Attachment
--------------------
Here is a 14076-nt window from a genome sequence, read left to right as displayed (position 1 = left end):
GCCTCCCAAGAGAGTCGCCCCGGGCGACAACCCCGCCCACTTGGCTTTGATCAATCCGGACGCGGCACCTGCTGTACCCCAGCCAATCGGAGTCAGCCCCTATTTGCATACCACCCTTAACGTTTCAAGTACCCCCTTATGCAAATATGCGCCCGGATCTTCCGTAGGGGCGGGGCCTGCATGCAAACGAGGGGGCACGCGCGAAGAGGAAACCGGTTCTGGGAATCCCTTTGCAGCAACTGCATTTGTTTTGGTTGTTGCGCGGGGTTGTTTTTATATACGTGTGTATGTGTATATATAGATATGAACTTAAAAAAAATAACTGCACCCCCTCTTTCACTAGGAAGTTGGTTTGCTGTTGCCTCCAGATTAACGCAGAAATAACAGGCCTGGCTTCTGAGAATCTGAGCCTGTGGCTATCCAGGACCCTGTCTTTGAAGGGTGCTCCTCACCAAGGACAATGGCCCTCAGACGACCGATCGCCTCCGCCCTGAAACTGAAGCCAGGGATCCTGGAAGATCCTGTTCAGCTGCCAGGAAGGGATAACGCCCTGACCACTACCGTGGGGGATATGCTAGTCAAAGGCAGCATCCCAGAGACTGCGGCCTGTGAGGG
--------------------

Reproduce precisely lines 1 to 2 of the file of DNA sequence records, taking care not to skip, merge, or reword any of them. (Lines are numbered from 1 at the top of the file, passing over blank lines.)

Here is a 14076-nt window from a genome sequence, read left to right as displayed (position 1 = left end):
GCCTCCCAAGAGAGTCGCCCCGGGCGACAACCCCGCCCACTTGGCTTTGATCAATCCGGACGCGGCACCTGCTGTACCCCAGCCAATCGGAGTCAGCCCCTATTTGCATACCACCCTTAACGTTTCAAGTACCCCCTTATGCAAATATGCGCCCGGATCTTCCGTAGGGGCGGGGCCTGCATGCAAACGAGGGGGCACGCGCGAAGAGGAAACCGGTTCTGGGAATCCCTTTGCAGCAACTGCATTTGTTTTGGTTGTTGCGCGGGGTTGTTTTTATATACGTGTGTATGTGTATATATAGATATGAACTTAAAAAAAATAACTGCACCCCCTCTTTCACTAGGAAGTTGGTTTGCTGTTGCCTCCAGATTAACGCAGAAATAACAGGCCTGGCTTCTGAGAATCTGAGCCTGTGGCTATCCAGGACCCTGTCTTTGAAGGGTGCTCCTCACCAAGGACAATGGCCCTCAGACGACCGATCGCCTCCGCCCTGAAACTGAAGCCAGGGATCCTGGAAGATCCTGTTCAGCTGCCAGGAAGGGATAACGCCCTGACCACTACCGTGGGGGATATGCTAGTCAAAGGCAGCATCCCAGAGACTGCGGCCTGTGAGGG